Our clients’ portfolios performed quite well, on both an absolute and relative basis, in this environment as we have been touting many of these non-traditional higher yielding asset classes for some time now. The global equity portion of clients’ portfolios benefitted from an underweighting in developed international stocks and an overweighting in domestic small- and mid-cap stocks. The returns for both our taxable and tax-exempt bond portfolios were greatly enhanced by their exposure to lower rated high yield bonds. Our holdings of gold and silver as a deflation/inflation hedge, which we were reducing throughout the quarter, was the biggest drag on portfolio returns as precious metals were down more than 5% for the quarter.
With the equity market fast approaching its historic highs it would be tempting to become more defensive. While we wouldn’t be surprised with a modest correction along the way, we believe the overriding upward trend remains intact. Investor asset class rotations, as we are witnessing now, are typically long in duration—they don’t get completed in a few months or quarters, it usually takes a couple years. The headwinds remain but they are also known. Based on the market’s recent performance in the face of some unanticipated shocks (Italian elections and Cypress come to mind), it will take quite a bit to derail this train.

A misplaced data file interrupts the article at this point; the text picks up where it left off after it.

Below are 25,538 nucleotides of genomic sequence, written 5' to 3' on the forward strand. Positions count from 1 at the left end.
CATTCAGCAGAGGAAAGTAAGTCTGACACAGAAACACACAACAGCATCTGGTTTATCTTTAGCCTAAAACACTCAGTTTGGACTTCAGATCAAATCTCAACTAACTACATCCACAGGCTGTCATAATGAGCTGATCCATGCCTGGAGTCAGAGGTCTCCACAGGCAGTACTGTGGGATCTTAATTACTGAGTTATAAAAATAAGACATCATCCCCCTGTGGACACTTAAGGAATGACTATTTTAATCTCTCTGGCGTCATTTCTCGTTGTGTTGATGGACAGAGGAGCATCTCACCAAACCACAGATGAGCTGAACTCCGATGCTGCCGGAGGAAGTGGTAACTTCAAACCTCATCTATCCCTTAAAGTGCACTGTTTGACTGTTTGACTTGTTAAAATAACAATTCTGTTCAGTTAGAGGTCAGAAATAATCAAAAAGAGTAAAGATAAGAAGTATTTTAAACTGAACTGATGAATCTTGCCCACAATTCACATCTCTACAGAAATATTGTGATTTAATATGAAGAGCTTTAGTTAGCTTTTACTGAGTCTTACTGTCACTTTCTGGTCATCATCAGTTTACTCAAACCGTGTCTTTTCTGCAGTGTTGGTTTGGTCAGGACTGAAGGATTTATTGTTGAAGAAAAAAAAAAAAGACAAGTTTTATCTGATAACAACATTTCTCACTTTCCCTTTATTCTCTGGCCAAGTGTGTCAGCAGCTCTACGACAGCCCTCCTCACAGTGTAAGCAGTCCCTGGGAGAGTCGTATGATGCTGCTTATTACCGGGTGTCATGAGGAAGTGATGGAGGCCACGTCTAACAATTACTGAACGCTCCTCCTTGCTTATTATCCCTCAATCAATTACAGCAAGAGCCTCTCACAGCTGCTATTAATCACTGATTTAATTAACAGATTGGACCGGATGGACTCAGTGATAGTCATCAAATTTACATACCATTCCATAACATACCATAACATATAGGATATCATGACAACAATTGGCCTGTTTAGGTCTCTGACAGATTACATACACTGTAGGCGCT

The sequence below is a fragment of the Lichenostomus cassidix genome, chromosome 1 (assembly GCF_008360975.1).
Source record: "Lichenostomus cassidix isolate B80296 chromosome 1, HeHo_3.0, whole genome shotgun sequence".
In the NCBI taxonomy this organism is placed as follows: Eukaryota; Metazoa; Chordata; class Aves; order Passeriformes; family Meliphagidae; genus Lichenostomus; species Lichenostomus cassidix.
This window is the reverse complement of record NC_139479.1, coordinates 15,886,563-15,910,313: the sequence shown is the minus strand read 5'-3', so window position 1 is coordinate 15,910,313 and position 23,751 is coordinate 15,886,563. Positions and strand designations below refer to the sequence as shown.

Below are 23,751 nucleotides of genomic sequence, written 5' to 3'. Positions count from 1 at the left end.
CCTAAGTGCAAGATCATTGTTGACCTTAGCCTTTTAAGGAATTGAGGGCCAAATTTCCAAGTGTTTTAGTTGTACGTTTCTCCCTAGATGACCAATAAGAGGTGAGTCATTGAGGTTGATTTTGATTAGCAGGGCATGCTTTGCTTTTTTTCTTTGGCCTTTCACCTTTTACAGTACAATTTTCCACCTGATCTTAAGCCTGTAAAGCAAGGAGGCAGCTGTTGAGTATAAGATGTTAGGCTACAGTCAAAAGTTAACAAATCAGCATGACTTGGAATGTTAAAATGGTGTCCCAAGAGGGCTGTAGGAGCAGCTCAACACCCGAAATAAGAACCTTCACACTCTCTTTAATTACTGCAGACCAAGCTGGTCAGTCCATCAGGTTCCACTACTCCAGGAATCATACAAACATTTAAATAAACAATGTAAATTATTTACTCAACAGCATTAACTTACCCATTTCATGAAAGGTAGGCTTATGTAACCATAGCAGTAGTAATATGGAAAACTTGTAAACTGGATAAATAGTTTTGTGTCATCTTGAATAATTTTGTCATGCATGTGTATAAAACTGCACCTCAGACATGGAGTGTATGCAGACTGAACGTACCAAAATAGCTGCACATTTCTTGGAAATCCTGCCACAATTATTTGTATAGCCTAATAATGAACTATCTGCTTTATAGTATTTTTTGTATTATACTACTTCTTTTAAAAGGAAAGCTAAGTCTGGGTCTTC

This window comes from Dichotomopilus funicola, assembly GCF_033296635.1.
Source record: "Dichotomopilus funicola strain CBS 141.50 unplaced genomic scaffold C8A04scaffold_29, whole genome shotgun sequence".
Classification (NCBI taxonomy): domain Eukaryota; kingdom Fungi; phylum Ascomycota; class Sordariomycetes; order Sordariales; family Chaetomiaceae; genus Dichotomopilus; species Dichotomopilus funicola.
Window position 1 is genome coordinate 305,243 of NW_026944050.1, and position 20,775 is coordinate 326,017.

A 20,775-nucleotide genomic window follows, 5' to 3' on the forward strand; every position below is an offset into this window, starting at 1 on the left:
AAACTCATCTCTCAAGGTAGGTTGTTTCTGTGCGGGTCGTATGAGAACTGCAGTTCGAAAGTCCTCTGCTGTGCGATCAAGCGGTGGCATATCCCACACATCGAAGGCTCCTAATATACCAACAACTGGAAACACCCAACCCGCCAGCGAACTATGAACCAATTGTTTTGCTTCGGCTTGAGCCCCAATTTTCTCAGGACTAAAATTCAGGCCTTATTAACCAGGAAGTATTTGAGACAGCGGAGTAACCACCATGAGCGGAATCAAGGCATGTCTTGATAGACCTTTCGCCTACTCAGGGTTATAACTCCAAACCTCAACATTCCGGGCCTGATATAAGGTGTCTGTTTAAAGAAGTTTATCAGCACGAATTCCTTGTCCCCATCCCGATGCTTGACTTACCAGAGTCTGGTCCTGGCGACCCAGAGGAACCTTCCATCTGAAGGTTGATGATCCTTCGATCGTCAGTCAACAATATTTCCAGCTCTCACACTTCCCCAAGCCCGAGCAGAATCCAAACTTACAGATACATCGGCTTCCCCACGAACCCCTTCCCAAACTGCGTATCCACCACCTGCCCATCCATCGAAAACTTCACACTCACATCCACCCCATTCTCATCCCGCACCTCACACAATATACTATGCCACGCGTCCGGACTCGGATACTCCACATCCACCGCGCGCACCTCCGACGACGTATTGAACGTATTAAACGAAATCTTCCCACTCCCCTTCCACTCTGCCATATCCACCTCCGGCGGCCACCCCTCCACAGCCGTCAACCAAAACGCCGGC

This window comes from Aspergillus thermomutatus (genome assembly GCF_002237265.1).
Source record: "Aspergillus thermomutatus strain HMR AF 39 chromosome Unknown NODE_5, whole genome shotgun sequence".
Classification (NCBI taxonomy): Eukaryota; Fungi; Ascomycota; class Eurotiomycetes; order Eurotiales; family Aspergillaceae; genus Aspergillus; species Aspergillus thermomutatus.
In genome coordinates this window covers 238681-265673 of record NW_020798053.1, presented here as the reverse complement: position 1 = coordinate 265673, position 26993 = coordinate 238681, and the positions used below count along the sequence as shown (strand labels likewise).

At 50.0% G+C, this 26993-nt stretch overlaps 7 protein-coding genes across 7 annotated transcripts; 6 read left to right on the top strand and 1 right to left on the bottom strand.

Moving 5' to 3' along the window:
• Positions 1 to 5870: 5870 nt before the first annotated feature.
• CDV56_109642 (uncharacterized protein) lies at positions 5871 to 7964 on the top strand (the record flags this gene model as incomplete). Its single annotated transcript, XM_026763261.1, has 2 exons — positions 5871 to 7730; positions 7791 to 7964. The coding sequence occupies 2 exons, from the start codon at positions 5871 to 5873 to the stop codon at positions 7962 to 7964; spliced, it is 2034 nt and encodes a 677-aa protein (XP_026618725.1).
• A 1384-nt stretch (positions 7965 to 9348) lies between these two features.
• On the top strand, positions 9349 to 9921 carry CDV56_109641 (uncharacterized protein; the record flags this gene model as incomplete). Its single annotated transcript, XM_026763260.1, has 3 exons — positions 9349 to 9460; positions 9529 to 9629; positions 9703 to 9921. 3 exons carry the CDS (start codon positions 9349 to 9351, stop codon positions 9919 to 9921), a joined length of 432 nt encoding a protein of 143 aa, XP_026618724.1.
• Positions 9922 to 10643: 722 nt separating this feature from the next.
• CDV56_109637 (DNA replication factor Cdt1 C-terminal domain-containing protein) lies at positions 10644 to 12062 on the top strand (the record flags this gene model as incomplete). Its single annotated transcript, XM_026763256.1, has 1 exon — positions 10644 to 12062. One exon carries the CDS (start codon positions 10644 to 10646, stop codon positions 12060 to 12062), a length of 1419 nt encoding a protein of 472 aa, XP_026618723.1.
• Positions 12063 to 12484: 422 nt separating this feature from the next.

Not to worry, we remain committed to our mandate to build the least risky portfolios necessary for our clients to achieve their financial goals.
The domestic stock market, as measured by the S&P 500, posted a lackluster return for the quarter, but it achieved that return in spectacular fashion. At the mid-point of the quarter, roughly 10 days after the Presidential election, the market was down 6%. The market rallied from that point forward—capped off by a strong closing kick on New Year’s Eve fueled by rumors of a compromise on the Fiscal Cliff negotiations in Washington. Ironically, it was Apple, a stock that was up 65% over the first nine months of the year, which dragged the index returns down for the quarter. As the largest company in the world, Apple had nearly a 5% weight in the S&P 500—its 20% decline for the quarter accounted for all of the index’ decline and then some.